It's been a month since I last blogged here. I've had mono, and one of the consequences has been an inability to focus for long periods of time. For obvious reasons, that puts a bit of a damper on my blogging ability. Seeing as I have a pretty solid commitment elsewhere on a regular basis, the result has been my absence from this blog. (I'd have been more worried if I had more regular readers!)
Before anyone asks, I haven't a clue how I got the silly disease. The only woman I've ever kissed, my beautiful and amazing wife Jaimie, has never had mono, and I don't share drinks with people. Mysterious infections are even lamer than unmysterious infections.
it's in times like this that I'm particularly grateful for a job like the one God provided. I'm blessed by being able to actually take the doctor's orders and stay home and rest. Mono is what's often called a nuisance disease: you don't feel terrible, and in fact you're often relatively functional. Bad spells of headaches, dizziness, and extreme fatigue are offset by the relatively regular times in between. The trick is, you won't get better unless you rest... a lot. So, when the doctor prescribed bedrest, I counted myself blessed to have a job with good short-term disability benefits, so that I can stay home and rest.
Being unable to concentrate for long periods of time has been strange. Normally, when I'm at home sick, I do a lot of reading. I've done comparatively little in the last two weeks, though, because I've simply been unable to drive my mind through any substantive books. I've managed a little Star Wars, a little Asimov, and a very little bit of a neat anthology I picked up recently, Leland Ryken's The Christian Imagination. It's a good one, but as is often the case with anthologies, it doesn't have a solid line of thought through; it's organized by theme, so it gets a little repetitive. Not really the best recipe for overcoming mental stamina problems...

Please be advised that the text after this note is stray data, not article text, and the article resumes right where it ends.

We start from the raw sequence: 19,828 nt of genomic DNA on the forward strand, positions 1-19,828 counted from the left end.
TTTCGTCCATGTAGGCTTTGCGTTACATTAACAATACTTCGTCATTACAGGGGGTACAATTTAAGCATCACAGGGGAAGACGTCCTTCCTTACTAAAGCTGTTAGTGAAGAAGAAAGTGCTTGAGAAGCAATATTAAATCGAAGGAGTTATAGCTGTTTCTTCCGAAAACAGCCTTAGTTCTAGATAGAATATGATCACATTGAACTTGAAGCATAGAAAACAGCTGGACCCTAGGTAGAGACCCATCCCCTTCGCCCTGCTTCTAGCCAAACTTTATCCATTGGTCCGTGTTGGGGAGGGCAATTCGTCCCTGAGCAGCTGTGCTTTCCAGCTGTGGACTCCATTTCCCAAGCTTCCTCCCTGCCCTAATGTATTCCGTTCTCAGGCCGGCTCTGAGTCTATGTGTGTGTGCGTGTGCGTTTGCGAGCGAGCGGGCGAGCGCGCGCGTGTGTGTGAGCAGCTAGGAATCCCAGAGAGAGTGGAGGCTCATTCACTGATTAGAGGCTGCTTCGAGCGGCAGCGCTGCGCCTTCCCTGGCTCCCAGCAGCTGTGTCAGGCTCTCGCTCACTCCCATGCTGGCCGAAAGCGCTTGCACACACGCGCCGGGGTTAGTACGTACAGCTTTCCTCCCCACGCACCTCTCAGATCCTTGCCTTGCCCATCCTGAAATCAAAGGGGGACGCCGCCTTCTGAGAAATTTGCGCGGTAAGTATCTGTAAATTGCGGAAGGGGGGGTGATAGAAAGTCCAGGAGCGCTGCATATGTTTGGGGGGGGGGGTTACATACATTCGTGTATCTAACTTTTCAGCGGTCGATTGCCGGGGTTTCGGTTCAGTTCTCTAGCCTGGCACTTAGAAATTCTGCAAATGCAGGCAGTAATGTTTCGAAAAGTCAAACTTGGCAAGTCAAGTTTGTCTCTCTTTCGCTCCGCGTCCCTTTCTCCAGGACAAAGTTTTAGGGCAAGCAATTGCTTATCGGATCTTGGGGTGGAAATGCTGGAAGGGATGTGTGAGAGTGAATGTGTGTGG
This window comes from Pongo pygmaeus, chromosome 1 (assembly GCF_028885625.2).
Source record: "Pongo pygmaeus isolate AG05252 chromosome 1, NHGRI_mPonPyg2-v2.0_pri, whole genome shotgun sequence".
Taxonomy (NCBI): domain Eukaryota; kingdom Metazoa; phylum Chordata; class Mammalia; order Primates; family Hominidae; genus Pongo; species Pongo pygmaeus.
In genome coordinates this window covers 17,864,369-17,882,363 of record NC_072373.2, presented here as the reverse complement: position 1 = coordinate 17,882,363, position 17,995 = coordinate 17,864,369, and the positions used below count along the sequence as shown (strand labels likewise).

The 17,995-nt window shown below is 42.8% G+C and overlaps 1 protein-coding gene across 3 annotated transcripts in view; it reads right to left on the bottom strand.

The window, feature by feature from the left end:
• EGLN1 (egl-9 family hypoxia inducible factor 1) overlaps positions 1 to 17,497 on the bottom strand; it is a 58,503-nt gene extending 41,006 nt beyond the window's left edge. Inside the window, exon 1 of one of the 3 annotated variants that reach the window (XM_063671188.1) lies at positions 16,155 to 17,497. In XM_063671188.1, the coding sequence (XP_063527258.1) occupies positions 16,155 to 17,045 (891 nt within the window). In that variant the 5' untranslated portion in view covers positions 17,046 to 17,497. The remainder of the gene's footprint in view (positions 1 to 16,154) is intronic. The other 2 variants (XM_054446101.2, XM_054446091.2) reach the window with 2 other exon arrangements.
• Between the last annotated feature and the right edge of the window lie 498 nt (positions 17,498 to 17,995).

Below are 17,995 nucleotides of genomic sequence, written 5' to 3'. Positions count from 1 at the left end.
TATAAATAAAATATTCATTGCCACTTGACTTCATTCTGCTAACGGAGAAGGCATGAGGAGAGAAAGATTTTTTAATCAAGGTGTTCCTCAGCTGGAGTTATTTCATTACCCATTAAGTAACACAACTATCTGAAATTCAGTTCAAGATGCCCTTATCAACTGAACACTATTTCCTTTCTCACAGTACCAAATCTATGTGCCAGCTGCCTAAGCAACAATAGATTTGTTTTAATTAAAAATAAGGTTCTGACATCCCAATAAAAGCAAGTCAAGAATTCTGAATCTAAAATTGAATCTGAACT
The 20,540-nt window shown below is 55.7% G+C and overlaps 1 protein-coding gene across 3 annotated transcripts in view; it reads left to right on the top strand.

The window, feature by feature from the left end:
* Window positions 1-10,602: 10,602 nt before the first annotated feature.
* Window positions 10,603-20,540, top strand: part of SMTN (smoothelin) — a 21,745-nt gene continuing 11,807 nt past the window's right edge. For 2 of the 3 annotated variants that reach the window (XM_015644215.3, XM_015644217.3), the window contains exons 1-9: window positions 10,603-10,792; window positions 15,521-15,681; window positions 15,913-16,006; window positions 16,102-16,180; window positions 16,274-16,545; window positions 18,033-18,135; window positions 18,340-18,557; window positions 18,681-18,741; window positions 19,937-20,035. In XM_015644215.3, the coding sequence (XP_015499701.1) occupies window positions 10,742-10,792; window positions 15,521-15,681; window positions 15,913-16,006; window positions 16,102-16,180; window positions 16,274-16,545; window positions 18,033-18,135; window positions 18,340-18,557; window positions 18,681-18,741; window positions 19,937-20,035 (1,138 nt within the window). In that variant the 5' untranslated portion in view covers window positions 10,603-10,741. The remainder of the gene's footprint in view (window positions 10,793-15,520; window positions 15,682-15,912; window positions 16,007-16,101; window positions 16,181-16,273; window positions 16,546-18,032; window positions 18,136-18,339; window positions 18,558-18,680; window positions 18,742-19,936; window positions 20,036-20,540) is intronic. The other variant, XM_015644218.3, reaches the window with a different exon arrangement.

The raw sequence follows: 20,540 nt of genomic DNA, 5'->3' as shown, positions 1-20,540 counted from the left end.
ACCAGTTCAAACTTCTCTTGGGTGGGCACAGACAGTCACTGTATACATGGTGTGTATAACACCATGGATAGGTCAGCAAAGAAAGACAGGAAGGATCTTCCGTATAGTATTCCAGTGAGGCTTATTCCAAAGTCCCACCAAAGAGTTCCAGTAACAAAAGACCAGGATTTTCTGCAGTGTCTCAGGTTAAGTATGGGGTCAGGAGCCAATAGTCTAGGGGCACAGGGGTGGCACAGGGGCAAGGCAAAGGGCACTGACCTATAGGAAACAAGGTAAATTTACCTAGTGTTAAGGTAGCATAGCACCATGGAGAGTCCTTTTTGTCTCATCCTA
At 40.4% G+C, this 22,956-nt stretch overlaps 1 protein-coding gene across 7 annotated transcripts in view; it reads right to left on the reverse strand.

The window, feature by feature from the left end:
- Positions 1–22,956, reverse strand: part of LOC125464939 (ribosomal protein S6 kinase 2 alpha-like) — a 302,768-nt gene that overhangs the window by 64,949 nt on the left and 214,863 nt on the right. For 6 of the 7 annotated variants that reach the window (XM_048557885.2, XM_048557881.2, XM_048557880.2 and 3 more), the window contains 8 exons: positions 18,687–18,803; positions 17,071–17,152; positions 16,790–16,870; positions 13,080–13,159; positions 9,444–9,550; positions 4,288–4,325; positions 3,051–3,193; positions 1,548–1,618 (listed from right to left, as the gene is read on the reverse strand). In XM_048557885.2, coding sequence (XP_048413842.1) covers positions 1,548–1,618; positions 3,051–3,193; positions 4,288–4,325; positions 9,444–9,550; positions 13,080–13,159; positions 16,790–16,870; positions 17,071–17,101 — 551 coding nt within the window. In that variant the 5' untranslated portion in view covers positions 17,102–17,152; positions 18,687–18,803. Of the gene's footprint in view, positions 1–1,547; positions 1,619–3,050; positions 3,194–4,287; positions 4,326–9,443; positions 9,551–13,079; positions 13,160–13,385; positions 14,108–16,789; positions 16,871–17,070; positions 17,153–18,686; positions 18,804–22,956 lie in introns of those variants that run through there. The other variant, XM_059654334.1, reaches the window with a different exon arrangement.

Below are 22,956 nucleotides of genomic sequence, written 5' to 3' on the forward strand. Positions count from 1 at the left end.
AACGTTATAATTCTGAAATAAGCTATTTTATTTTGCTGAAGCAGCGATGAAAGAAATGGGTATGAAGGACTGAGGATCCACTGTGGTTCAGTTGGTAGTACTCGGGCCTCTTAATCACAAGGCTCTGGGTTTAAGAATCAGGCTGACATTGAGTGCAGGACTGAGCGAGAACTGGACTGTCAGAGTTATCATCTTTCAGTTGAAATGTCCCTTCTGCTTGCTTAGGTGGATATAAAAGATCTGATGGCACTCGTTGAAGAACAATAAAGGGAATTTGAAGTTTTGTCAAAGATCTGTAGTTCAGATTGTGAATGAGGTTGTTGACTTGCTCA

As I'm thinking about mono, I realize that in a lot of ways, its day to day effects are an excellent picture of how sin works in the life of a Christian. In some ways, you barely notice its effects, especially once you get used to them. But the effects are always there, dragging you down, preventing you from doing what you truly want to do. I can't play Ultimate, write blog posts easily, read long, difficult books, or even go to work. Similarly, sin keeps me from loving my wife as well as I want, from reaching out to neighbors or peers with the gospel effectively, or serving selflessly in the church. It attacks in subtle ways that, save for the rare flareups, are hardly noticeable. But, like mono, it simply will not go away unless you get serious about dealing with it. I'll paraphrase John Owen: if you're not attacking mono, it's attacking you, and the same thing goes for sin.
Hopefully I'll be back to normal soon, posting here at least once a week and going to work and even, a few weeks later, playing some Ultimate. In the meantime, if you want blog posts from me, head over to Pillar on the Rock, if you want Ultimate somebody's playing it near you, and if you want work, well, there's always some to be done (though I'll definitely pray for you if you're out of work in the current recession).
Come back next time, when I'll get really crazy and compare sin to some sort of carnivorous plant! (No promises.)